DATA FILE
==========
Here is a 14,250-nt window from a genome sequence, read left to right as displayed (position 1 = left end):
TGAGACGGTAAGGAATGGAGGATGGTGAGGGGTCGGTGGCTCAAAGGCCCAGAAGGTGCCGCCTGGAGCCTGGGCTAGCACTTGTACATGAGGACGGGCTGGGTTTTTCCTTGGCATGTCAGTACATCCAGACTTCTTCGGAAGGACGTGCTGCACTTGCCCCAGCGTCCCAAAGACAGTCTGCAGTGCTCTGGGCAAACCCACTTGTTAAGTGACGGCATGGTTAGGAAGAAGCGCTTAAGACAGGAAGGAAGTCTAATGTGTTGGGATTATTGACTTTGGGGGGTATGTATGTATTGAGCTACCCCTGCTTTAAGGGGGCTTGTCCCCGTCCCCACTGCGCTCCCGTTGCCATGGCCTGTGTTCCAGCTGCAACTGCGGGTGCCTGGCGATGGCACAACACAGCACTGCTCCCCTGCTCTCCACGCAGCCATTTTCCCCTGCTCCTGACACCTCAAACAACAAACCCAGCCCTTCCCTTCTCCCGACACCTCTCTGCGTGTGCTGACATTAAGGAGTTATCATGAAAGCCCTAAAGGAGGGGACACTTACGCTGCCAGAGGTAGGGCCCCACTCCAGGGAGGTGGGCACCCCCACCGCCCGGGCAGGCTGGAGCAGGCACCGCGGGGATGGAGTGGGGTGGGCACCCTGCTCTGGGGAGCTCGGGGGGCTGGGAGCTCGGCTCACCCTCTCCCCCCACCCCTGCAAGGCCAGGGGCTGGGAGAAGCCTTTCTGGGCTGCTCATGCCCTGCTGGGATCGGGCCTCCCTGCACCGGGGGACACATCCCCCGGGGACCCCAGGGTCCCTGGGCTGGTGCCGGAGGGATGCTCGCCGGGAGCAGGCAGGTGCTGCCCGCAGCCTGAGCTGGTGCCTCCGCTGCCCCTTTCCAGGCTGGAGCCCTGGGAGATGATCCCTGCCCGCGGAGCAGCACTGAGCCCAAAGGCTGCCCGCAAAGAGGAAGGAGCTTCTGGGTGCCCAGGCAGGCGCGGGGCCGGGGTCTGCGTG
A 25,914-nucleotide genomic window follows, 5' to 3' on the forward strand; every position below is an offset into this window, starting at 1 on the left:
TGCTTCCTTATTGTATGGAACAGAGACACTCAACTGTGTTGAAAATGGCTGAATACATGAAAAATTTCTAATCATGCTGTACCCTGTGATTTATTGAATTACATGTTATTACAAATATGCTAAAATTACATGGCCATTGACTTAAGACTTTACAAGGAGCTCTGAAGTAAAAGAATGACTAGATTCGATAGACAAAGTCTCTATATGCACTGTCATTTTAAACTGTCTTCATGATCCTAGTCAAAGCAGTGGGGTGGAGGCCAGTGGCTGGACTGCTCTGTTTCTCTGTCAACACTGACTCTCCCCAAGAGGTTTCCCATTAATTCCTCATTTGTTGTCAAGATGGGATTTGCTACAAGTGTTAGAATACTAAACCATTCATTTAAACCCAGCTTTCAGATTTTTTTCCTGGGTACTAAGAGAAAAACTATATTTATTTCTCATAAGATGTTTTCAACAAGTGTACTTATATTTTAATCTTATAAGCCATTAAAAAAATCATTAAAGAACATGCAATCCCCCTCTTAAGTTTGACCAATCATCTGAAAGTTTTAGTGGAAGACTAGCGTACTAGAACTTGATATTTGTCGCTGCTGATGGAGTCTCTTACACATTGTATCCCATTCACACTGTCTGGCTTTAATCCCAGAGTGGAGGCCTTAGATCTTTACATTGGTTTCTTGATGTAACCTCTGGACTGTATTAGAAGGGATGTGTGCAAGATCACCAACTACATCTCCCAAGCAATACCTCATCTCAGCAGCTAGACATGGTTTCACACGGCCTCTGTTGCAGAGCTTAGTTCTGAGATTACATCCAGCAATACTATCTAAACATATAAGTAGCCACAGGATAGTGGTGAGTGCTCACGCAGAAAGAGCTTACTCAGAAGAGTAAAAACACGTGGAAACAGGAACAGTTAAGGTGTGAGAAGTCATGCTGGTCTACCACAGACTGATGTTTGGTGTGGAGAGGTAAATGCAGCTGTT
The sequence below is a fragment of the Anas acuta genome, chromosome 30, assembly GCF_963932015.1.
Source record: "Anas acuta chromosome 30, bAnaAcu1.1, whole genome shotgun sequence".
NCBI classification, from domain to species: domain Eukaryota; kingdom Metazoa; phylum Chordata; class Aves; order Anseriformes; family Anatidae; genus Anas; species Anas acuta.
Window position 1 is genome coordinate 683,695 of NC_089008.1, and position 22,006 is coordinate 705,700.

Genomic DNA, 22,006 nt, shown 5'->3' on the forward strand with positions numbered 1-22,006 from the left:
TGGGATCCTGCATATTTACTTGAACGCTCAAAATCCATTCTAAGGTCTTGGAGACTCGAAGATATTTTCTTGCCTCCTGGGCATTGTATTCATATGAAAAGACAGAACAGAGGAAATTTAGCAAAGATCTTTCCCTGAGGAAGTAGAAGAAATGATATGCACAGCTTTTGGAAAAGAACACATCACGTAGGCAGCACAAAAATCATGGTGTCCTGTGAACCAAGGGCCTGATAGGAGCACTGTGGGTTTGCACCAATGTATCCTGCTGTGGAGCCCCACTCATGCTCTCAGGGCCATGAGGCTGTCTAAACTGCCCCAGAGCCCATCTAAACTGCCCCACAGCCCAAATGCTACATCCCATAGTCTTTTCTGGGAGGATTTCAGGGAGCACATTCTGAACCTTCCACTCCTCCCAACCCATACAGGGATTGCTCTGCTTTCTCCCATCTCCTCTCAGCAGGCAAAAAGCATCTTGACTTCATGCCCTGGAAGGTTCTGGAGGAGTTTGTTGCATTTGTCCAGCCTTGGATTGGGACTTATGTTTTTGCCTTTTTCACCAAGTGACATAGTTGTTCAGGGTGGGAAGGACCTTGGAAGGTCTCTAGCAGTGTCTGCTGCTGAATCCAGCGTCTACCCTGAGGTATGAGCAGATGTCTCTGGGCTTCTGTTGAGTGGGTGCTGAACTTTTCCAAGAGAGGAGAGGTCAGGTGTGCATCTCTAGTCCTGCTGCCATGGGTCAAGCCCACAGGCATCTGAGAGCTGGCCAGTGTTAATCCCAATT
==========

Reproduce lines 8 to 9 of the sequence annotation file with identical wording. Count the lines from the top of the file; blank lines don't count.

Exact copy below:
Window position 1 is genome coordinate 683,695 of NC_089008.1, and position 22,006 is coordinate 705,700.

Genomic DNA, 22,006 nt, shown 5'->3' on the forward strand with positions numbered 1-22,006 from the left: